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With Curriculum, the Medium is the Message
May 4, 2010 - 9:45pm

Three predictions about how changes in the curricular mediums will alter the learning process.

Prediction 1: Curricular content will be consumed in shorter chunks, across more diffuse times, and in multiple places.

Prediction 2: The amount of time any given individual (student) spends consuming curricular content will decrease.

Prediction 3: The total amount of curricular content consumed will increase, as prior "non-students" and "student non-consumers" evolve into curricular consumers.

All of these predictions of course follow Marshall McLuhan's statement that "the medium is the message," and were inspired by Monday's NYTimes story "Audiences, and Hollywood, Flock to Smartphones."

The article begins,

"It might be hard to imagine watching “The Office” on a screen no bigger than a business card. But tens of thousands of people — by the most conservative estimate — are already doing just that."

Media is moving to the mobile device. Perhaps I'm particularly attuned to this trend, as I currently consume most of my media on my Touch.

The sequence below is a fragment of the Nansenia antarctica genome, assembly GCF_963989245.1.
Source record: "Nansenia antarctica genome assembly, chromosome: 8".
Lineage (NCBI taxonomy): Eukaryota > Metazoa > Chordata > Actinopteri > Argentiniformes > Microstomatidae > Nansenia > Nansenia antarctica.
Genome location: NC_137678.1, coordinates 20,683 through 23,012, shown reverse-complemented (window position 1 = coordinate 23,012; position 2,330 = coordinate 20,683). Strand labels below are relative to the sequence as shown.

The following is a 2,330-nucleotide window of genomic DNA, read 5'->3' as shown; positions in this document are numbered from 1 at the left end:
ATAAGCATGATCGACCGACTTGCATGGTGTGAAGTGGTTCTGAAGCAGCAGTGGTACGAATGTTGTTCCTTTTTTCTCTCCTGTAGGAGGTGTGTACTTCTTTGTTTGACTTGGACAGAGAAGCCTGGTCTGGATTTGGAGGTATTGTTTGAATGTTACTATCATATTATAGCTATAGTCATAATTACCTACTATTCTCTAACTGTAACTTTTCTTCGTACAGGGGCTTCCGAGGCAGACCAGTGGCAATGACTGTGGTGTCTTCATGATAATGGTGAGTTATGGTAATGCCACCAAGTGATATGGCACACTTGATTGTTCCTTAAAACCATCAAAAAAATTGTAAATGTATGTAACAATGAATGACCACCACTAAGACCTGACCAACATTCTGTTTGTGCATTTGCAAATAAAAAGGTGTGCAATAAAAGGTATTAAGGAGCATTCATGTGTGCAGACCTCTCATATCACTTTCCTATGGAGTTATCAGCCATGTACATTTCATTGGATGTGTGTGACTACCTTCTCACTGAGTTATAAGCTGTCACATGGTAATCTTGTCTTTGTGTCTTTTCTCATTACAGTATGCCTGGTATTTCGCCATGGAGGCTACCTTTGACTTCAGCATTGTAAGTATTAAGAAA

Why? Because I no longer seem to have time in big blocks, so if I want to watch "The Office" or a TED talk I need to grab the opportunity (by grabbing my Touch with is always with me).

Why? Because I don't want to make a "big commitment" to any one show or movie, and by watching it on my Touch it seems that much easier to stop watching and move to the next thing.

Why? Because firing up a show or a movie on the "big screen" requires that I dominate a whole space, and that everyone else in the room must watch what I watch or leave. With my Touch, I can watch while my wife and kids do whatever they want to do.

The total time spent with curriculum will decrease because the competition for attention is growing. By "curriculum", I mostly mean curricular media - but text could also be included (as text can be consumed by a mobile device). My Netflix cue currently contains 389 movies. My Amazon Wish List has 912 items (mostly books). There is simply lots more great stuff to watch and read on offer. The rise of the long tail has moved the scarcity from content to time. Our students face the same abundance of choice, and the same lack of additional hours to process the supply. Our curricular content operates within an attention marketplace. Colleges and universities are sort of like the big 3 TV networks of old. We were used to getting all the market share, as what else would people watch? Nowadays, we all compete.

I tend to see all this in a positive light (hence prediction #3). Most TV programming has memorably been termed a "vast wasteland", but the mind numbing stupidity of most television is more than balanced out by the pure excellence of shows like The Wire, Deadwood, Sopranos, Big Love etc. etc. The question is not if mobile devices will begin to drive media (and curricular) consumption habits (they will), but how we will leverage these devices to deliver better learning to more people.

 

 

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